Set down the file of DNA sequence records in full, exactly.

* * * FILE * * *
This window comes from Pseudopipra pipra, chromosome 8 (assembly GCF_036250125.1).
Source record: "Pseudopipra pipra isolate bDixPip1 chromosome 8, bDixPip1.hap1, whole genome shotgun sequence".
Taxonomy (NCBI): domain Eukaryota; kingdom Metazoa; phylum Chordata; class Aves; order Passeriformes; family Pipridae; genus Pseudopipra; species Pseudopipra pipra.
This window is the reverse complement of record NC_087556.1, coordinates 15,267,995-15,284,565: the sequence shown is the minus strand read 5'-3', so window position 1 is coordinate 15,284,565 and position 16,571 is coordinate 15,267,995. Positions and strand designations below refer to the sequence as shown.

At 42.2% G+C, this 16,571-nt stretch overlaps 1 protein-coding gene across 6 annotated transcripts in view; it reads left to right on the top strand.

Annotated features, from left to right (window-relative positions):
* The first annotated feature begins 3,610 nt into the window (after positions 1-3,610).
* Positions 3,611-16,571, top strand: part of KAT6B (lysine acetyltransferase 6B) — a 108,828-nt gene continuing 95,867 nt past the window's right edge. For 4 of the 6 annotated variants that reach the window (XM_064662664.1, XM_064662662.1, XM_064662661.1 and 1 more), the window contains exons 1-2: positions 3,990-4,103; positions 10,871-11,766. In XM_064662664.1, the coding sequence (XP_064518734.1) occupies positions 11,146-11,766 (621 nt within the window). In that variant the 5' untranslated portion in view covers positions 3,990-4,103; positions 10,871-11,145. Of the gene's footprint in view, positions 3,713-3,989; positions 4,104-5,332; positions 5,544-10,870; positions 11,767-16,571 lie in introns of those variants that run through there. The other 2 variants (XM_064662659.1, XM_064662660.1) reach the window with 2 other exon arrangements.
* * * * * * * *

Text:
This window comes from Pseudopipra pipra, chromosome 8 (assembly GCF_036250125.1).
Source record: "Pseudopipra pipra isolate bDixPip1 chromosome 8, bDixPip1.hap1, whole genome shotgun sequence".
Taxonomy (NCBI): domain Eukaryota; kingdom Metazoa; phylum Chordata; class Aves; order Passeriformes; family Pipridae; genus Pseudopipra; species Pseudopipra pipra.
This window is the reverse complement of record NC_087556.1, coordinates 15,267,995-15,284,565: the sequence shown is the minus strand read 5'-3', so window position 1 is coordinate 15,284,565 and position 16,571 is coordinate 15,267,995. Positions and strand designations below refer to the sequence as shown.

At 42.2% G+C, this 16,571-nt stretch overlaps 1 protein-coding gene across 6 annotated transcripts in view; it reads left to right on the top strand.

Annotated features, from left to right (window-relative positions):
* The first annotated feature begins 3,610 nt into the window (after positions 1-3,610).
* Positions 3,611-16,571, top strand: part of KAT6B (lysine acetyltransferase 6B) — a 108,828-nt gene continuing 95,867 nt past the window's right edge. For 4 of the 6 annotated variants that reach the window (XM_064662664.1, XM_064662662.1, XM_064662661.1 and 1 more), the window contains exons 1-2: positions 3,990-4,103; positions 10,871-11,766. In XM_064662664.1, the coding sequence (XP_064518734.1) occupies positions 11,146-11,766 (621 nt within the window). In that variant the 5' untranslated portion in view covers positions 3,990-4,103; positions 10,871-11,145. Of the gene's footprint in view, positions 3,713-3,989; positions 4,104-5,332; positions 5,544-10,870; positions 11,767-16,571 lie in introns of those variants that run through there. The other 2 variants (XM_064662659.1, XM_064662660.1) reach the window with 2 other exon arrangements.